Individuals facing big rate increases can shop around to find a more affordable plan. The biggest rate hikes apply to midlevel “silver” plans. But individuals also can choose from “bronze” plans that tend to have higher deductibles and lower premiums, or “gold” plans that have higher premiums and lower deductibles.
They could also choose to leave the Connector entirely and buy a health plan directly from their insurance company.
Massachusetts is hardly alone in this predicament. The majority of other states have struggled with the same issues and have similarly decided to set unusually high rates. They, too, are bracing for confusion and disruption in the individual insurance markets.
The uncertainty around the future of the health care law already has led insurers to leave exchanges in some states, although no Massachusetts insurers are expected to exit because of the instability.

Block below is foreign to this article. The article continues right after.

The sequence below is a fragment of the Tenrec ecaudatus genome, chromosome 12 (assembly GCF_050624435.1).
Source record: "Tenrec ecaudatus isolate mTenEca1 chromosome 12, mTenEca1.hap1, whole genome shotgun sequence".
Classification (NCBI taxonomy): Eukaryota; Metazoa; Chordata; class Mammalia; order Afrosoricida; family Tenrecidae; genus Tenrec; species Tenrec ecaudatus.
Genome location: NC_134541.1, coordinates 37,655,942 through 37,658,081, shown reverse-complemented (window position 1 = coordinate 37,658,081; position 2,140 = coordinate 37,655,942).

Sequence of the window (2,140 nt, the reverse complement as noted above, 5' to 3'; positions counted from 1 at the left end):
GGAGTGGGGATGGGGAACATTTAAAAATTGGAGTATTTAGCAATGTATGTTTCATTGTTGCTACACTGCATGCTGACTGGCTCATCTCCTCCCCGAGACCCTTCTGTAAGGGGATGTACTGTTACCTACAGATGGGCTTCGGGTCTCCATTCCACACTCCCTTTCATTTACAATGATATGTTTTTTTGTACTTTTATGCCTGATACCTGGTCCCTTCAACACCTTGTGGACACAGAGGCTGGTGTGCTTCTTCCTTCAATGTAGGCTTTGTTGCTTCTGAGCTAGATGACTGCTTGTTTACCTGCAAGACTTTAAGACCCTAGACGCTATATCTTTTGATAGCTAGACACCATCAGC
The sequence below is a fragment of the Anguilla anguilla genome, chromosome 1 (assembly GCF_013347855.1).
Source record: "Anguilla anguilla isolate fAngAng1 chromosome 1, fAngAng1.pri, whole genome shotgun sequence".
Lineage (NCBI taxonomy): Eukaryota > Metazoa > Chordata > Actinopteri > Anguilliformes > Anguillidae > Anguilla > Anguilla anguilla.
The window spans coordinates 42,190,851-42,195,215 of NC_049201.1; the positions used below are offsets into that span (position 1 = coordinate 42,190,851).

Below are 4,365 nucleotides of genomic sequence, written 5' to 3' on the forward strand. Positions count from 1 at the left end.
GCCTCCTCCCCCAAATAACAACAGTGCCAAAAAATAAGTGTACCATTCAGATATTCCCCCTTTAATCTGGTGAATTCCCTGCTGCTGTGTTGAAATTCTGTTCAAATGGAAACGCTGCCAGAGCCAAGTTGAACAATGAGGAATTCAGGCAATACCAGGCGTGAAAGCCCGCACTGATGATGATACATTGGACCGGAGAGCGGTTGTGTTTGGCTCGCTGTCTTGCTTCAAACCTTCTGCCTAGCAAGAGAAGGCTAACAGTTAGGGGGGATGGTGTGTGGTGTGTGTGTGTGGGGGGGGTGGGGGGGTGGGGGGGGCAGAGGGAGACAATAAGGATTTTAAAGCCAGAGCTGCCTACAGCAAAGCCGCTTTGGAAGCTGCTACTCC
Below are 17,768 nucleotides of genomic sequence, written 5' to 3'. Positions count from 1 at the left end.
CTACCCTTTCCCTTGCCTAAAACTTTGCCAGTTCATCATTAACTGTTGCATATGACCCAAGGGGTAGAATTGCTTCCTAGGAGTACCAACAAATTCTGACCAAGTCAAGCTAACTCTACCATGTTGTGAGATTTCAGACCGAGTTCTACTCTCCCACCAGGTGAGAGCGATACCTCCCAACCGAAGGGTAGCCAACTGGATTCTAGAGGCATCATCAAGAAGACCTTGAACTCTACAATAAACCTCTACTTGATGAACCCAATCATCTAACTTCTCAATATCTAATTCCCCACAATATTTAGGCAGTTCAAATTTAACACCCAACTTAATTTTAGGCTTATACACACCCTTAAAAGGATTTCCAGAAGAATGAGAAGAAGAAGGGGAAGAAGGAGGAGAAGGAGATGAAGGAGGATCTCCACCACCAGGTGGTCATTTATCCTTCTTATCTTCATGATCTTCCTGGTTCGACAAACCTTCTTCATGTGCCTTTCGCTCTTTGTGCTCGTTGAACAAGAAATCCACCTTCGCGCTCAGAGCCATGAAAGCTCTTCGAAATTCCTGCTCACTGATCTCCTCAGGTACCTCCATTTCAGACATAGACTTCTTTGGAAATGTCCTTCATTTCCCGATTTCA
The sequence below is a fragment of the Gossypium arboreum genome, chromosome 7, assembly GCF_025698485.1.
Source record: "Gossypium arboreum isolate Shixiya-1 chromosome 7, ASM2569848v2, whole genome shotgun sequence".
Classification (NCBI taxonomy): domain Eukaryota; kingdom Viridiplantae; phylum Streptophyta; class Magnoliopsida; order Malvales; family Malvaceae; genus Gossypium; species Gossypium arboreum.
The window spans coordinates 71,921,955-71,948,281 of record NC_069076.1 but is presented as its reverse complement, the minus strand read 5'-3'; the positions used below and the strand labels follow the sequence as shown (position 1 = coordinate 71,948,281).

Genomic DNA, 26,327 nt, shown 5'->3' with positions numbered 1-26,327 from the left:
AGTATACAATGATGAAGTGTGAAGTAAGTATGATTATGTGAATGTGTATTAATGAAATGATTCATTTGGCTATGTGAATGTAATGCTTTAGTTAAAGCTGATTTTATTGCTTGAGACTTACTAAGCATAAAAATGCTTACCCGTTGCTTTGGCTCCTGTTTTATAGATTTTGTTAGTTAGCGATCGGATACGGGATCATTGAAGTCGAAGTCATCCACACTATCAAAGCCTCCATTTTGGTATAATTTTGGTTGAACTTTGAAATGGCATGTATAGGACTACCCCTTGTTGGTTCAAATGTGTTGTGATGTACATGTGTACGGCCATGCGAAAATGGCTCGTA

Most Massachusetts residents receive their health insurance through an employer and will not be affected by the rate hikes.
Governor Charlie Baker has repeatedly urged federal officials to continue paying insurance subsidies. He sent a letter to the state’s congressional delegation Thursday saying “immediate, affirmative, and bipartisan congressional action is needed in order for Massachusetts to be able to provide affordable coverage in 2018 and beyond.”
At this point, state officials and insurers are expecting the subsidies to disappear immediately — meaning the monthly payments won’t be made for the rest of 2017. Baker’s office said the state will offset that loss of federal money to insurance companies this year — expected to total $28 million — but did not explain how.